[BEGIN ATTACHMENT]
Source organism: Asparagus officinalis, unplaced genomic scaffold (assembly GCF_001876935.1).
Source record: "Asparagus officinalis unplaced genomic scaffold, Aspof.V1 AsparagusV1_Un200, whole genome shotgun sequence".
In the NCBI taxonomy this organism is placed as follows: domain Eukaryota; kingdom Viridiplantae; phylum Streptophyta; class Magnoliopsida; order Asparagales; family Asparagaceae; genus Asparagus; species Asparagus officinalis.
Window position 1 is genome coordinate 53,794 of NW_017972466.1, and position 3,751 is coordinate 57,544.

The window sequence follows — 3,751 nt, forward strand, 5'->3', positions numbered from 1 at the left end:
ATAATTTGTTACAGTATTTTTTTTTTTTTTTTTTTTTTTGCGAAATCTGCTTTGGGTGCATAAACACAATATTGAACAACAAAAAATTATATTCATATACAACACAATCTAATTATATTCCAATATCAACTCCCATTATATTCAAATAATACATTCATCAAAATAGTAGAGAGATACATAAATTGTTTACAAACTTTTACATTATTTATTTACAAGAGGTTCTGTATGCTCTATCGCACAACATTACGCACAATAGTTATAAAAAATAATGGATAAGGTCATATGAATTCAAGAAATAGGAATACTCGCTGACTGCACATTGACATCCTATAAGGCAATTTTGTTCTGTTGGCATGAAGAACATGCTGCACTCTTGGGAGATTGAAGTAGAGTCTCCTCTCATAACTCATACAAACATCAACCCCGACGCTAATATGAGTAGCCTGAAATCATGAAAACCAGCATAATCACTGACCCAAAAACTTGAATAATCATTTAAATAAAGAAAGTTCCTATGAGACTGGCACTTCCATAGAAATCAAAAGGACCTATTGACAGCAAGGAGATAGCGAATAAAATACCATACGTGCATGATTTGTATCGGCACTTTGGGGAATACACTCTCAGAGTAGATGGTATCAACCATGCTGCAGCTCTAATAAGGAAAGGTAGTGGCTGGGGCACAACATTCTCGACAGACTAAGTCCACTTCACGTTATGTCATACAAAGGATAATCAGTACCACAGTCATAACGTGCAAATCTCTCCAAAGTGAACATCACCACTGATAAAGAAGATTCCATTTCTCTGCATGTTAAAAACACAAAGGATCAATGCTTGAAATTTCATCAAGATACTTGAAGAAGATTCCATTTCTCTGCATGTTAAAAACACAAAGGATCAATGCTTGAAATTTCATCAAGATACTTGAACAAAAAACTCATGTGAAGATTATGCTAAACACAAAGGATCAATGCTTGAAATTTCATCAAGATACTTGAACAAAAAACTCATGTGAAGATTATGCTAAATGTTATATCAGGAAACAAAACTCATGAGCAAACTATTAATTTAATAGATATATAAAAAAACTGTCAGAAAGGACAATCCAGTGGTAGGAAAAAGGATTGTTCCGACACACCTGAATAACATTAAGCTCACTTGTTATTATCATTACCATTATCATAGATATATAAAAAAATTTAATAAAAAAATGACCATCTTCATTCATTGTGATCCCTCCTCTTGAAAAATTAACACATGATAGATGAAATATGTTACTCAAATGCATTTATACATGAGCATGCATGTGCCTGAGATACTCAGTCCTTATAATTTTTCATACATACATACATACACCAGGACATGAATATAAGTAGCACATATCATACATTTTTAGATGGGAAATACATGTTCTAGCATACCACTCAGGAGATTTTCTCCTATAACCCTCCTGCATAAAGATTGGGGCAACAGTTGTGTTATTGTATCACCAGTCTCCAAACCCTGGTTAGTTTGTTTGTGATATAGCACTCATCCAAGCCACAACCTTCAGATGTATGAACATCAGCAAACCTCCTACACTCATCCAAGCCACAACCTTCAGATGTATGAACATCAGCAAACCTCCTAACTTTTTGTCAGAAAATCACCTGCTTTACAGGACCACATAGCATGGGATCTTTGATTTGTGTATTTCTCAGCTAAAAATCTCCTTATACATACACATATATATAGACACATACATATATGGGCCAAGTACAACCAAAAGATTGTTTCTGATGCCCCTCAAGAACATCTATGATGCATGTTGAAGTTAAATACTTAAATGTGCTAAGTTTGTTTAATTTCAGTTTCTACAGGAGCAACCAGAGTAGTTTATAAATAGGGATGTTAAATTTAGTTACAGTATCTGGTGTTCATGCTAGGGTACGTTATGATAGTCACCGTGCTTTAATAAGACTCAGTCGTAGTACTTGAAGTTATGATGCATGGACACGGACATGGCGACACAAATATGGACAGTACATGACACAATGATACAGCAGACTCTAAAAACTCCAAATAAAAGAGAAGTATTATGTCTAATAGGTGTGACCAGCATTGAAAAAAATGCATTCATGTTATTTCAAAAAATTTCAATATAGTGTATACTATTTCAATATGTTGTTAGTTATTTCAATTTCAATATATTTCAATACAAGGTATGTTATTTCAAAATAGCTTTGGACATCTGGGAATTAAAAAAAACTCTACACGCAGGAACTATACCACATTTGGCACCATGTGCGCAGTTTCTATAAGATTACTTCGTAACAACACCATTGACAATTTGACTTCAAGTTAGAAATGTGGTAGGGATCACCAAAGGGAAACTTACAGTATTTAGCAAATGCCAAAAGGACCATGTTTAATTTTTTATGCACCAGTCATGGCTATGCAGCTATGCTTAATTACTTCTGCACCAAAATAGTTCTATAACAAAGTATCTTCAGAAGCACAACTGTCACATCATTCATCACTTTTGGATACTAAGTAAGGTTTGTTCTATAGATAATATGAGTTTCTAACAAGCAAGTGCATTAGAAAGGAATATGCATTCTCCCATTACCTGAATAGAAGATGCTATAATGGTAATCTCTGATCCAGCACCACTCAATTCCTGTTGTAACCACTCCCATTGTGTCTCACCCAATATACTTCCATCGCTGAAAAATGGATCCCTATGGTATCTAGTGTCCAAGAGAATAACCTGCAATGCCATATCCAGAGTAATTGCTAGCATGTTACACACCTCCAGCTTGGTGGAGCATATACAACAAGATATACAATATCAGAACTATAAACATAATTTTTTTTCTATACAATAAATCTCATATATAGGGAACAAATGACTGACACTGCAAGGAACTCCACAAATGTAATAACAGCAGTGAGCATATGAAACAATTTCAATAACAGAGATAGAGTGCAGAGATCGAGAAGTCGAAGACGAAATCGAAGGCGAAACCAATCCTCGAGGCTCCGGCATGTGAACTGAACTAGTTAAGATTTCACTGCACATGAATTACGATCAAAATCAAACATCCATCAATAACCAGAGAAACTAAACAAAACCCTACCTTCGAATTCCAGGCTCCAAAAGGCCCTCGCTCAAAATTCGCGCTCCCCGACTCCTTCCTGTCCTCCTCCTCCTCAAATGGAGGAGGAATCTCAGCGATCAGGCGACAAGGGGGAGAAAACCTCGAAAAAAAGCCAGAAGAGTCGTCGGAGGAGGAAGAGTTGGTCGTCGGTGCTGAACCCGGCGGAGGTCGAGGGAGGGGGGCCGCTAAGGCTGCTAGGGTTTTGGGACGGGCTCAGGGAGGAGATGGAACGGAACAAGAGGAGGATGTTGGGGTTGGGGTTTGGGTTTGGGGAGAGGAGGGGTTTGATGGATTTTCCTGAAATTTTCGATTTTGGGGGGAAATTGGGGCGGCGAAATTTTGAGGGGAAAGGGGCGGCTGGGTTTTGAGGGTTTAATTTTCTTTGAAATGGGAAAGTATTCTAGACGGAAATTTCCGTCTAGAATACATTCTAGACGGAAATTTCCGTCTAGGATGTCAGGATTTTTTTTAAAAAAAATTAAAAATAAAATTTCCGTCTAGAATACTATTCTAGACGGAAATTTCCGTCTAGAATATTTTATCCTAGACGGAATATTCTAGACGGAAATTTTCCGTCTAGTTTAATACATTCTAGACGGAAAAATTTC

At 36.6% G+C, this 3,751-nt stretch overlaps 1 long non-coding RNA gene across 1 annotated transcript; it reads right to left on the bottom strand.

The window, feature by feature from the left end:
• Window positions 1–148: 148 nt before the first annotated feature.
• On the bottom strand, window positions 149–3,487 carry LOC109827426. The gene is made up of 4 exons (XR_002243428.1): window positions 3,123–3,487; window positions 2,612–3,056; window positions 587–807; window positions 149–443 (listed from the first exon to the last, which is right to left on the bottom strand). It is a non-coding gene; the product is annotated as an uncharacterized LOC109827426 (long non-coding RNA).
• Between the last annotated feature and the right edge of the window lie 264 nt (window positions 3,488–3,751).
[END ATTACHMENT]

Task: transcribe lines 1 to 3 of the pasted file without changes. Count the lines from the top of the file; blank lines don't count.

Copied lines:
Source organism: Asparagus officinalis, unplaced genomic scaffold (assembly GCF_001876935.1).
Source record: "Asparagus officinalis unplaced genomic scaffold, Aspof.V1 AsparagusV1_Un200, whole genome shotgun sequence".
In the NCBI taxonomy this organism is placed as follows: domain Eukaryota; kingdom Viridiplantae; phylum Streptophyta; class Magnoliopsida; order Asparagales; family Asparagaceae; genus Asparagus; species Asparagus officinalis.